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SUSAN HOWSON, PROFESSOR EMERITUS, BECOMES DISTINGUISHED FELLOW OF THE HES

September 4, 2019
The award is bestowed in recognition of a lifetime of study of the history of economics

Susan Howson, Professor Emeritus
Susan Howson, professor emeritus

The holder of a master’s from the LSE and a PhD from Cambridge, Susan Howson joined the department at U of T in 1977 as an assistant professor, becoming a full professor in 1988. She has served as an associate dean in the School of Graduate Studies, as well as a seven-year stint in the Faculty of Arts & Science as Vice Dean Undergraduate Education.

In addition to economic history and the history of economic thought, her research interests also include international economics and macroeconomics. Throughout her long and notable career, Howson has examined the intersection of the history of economic ideas, policy-making and economic history. With this Distinguished Fellow award, she joins an illustrious group whose members also include Craufurd Goodwin, David Laidler, Fredrich A. von Hayek, Lionel Robbins and George Stigler, as well as fellow department professor emeritus Donald E. Moggridge.


The committee's recommendation noted Howson's "extensive and rich CV" and the letters of nomination received, with its citation including the following summary of the context of her contributions to the field:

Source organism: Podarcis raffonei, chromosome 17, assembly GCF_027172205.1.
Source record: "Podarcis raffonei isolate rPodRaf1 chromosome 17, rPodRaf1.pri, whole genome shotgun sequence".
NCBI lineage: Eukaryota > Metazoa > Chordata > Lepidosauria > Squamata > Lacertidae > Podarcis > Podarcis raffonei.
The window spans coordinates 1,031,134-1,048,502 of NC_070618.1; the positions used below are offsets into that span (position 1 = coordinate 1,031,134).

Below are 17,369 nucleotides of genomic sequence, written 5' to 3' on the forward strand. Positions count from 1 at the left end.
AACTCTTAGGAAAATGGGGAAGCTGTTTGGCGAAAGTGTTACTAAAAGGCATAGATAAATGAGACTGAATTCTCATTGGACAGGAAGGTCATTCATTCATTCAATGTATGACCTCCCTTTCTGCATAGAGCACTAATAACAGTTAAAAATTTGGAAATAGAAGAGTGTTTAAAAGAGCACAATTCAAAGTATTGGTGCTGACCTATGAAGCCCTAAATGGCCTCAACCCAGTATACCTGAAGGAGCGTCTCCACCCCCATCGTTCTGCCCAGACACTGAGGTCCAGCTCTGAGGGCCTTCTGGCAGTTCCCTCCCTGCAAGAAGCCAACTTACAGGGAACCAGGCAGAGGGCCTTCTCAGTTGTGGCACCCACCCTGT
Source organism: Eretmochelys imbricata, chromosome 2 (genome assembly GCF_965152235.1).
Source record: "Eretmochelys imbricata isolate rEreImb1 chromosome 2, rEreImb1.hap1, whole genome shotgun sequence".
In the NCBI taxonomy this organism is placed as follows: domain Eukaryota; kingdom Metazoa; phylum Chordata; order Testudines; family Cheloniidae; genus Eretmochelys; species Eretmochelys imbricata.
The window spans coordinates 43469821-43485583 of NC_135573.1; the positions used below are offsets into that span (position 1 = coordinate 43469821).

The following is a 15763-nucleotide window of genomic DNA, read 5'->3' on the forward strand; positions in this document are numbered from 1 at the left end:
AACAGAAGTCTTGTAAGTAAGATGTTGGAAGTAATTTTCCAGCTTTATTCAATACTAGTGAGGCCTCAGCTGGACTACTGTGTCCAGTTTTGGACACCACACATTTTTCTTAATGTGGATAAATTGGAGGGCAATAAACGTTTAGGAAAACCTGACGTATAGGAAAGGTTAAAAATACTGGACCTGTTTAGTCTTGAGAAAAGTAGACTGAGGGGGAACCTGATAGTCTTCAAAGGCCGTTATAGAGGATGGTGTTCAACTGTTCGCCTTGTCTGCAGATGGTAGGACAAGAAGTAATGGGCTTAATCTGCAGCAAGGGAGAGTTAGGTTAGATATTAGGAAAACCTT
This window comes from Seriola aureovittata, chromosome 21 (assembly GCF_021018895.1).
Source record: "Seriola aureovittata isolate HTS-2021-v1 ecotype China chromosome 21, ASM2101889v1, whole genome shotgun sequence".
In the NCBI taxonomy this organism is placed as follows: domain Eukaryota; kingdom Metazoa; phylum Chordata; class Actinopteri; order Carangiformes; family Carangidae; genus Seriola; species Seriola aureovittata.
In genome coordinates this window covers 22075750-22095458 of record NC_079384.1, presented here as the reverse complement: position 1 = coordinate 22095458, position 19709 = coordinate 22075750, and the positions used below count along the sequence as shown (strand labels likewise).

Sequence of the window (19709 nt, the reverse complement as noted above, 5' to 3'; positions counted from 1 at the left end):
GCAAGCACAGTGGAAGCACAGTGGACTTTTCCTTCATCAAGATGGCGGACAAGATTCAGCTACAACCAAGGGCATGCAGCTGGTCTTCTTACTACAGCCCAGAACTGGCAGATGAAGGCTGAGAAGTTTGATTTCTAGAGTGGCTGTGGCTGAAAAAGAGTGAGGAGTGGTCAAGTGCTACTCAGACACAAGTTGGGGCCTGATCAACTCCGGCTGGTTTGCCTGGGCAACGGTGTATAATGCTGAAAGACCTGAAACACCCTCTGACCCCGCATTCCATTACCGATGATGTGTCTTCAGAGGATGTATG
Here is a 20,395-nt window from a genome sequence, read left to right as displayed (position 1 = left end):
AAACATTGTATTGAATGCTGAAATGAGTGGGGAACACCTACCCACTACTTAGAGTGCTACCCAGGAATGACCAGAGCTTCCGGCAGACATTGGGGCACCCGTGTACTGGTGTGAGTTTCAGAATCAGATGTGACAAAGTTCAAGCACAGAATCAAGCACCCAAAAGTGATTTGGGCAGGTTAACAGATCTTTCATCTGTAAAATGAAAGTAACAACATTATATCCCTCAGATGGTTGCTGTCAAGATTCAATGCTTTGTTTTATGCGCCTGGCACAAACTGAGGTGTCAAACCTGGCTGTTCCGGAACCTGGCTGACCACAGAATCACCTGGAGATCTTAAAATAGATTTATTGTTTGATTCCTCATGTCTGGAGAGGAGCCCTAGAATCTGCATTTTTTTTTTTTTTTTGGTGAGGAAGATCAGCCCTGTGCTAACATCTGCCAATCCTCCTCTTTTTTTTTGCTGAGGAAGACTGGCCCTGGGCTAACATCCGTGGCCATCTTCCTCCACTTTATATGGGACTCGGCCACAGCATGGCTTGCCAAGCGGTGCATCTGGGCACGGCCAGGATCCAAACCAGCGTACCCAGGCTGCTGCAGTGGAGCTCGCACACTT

Susan Howson has contributed seminal explorations of interwar and postwar British monetary policy and of the intellectual and practical environments of policy-making, major contributions at the intersection of economic history and the history of economics. Her 1977 book (with Donald Winch) on the British Economic Advisory Council 1930-1939 was one of the first representatives of a rising empirical historiography concerned with bringing into focus the operational contexts within which economic theories, analyses and policy prescriptions have developed and with which they have interacted. Howson’s magisterial 2011 biography of Lionel Robbins, based on extensive archival research, stands as a testament to her deep scholarship. As put by David Laidler in his nomination letter, “she long ago became, and remains, a leading exponent of an approach to the history of economic thought that treats the evolution of economic understanding as a fundamental feature of the historical record that forms a large part of the empirical basis of economics itself.”